The Hurdles for the Post-Pandemic Return to Work


In 30 years of managing crises and issues, I have never seen such a complex set of issues as those that face employers as they manage the return to work of team members after the shutdowns, furloughs and lay-offs during the COVID-19 crisis.

So many things have changed in the past few weeks, some of which are temporary and a lot which may turn out to be permanent.

So many expectations have undergone major shifts - from the health of the overall economy and unemployment levels, to how each employee views workplace risk and job security.

So many steps must happen quickly to create a safe and productive work environment for the returning workers.

Judging How Layoffs Were Handled

The first point to make is that employees will remember how the organization handled the closure, furloughs and layoffs, and whether they were handled with humanity.

The tech sector was hard hit by layoffs (as I write this blog, Uber, Lyft and Airbnb have announced huge cuts to their labor forces). 

The CEO of Palo Alto-based Carta, Henry Ward, shared his empathetic layoff announcement in the hope it would inspire other CEOs to think about their approach.

Aside from a generous severance package, Ward wrote in an email to employees; “It is important that you know I personally reviewed every list and every person. If you are one of those affected, it is because I decided it. Your manager did not…..they are blameless.”

Read the full memo here.

Investors Expect Strengthened Employee Benefits

A second significant observation is that investors are putting pressure on companies to strengthen employee benefits as the COVID-19 crisis exposed dangerous shortcomings.

The Wall Street Journal reported on May 6 that investors are scrutinizing how US companies have managed their workforces during the crisis to determine how ready they are for future global emergencies.

According to the Journal, a coalition of more than 300 investors, representing more than $9 trillion in assets, has asked companies to provide paid sick leave and ensure worker safety through measures such as remote work, rotating shifts, protective equipment and sanitization.

Morgan Stanley is quoted as estimating that labor costs could rise by 15% to pay for the new benefits.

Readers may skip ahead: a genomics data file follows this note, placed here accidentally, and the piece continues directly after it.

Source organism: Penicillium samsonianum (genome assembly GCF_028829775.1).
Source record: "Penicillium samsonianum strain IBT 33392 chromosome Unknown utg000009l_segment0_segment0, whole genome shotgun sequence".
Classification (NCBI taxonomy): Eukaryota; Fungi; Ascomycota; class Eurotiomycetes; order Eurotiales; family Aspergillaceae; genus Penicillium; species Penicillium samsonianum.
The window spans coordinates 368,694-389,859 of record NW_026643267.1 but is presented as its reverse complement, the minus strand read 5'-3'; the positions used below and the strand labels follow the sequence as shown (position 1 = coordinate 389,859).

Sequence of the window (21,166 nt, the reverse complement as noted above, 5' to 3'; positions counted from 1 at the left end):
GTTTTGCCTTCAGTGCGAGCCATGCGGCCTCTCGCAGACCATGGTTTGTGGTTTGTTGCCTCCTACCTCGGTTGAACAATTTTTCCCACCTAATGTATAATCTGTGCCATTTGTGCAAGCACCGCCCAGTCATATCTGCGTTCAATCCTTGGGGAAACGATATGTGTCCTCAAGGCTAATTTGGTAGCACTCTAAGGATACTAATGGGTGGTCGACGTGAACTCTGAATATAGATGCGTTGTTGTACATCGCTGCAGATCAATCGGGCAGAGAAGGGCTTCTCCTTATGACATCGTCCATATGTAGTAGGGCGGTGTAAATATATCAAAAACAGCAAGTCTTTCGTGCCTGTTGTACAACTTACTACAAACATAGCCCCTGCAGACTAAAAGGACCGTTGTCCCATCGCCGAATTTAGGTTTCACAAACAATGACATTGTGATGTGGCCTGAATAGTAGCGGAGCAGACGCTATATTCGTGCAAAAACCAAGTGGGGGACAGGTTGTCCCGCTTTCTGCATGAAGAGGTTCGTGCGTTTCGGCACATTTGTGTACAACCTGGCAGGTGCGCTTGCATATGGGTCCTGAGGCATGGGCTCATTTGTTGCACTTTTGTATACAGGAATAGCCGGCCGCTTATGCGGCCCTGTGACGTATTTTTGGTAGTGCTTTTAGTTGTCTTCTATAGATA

Which brings us to the immediate preparations to ensure the workplace is safe for the return of employees.

Safety and Business Continuity Complexities of the Return to Work

In a comprehensive and detailed look at best practices for the return to work, the national law firm Stinson LLP says that while a plan must be tailored to the corporate mission and culture of an organization, at a minimum most organizations must:

  • Create an infectious disease preparedness and response plan {Learn how to distribute your plans in an accessible and actionable format}.
  •  Conduct a hazard assessment for any new policies or equipment put in place.
  •  Create or update policies on issues impacted by COVID-19 such as remote working, leave of absence or travel rules.
  •  Craft communications to returning workers ensuring that they are aware of the safety measures in place and how to comply with them.
  •  Ensure that proper personal protective equipment and general cleaning materials such as soap and hand sanitizer are available.
  •  Designate who within the company will be a resource for questions.

There are so many angles and details to consider for a successful return to work after such a transformative trauma, that I expect it is a topic to which we will be returning often in future blogs!



RockDove created our COVID-19 Playbook, available on mobile devices via In Case of Crisis, to help organizations share their trusted information with employees and stakeholders during this unprecedented public health crisis.



The latest official national & international updates are available here:

Centers for Disease Control & Prevention (CDC)

Department of Health & Human Services (DHHS)

Food & Drug Administration (FDA)

Occupational Safety & Health Administration (OSHA)

World Health Organization (WHO)


Learn how hundreds of organizations large and small are using our award-winning crisis management platform, In Case of Crisis, so you can be better prepared and respond faster to emerging threats like Coronavirus.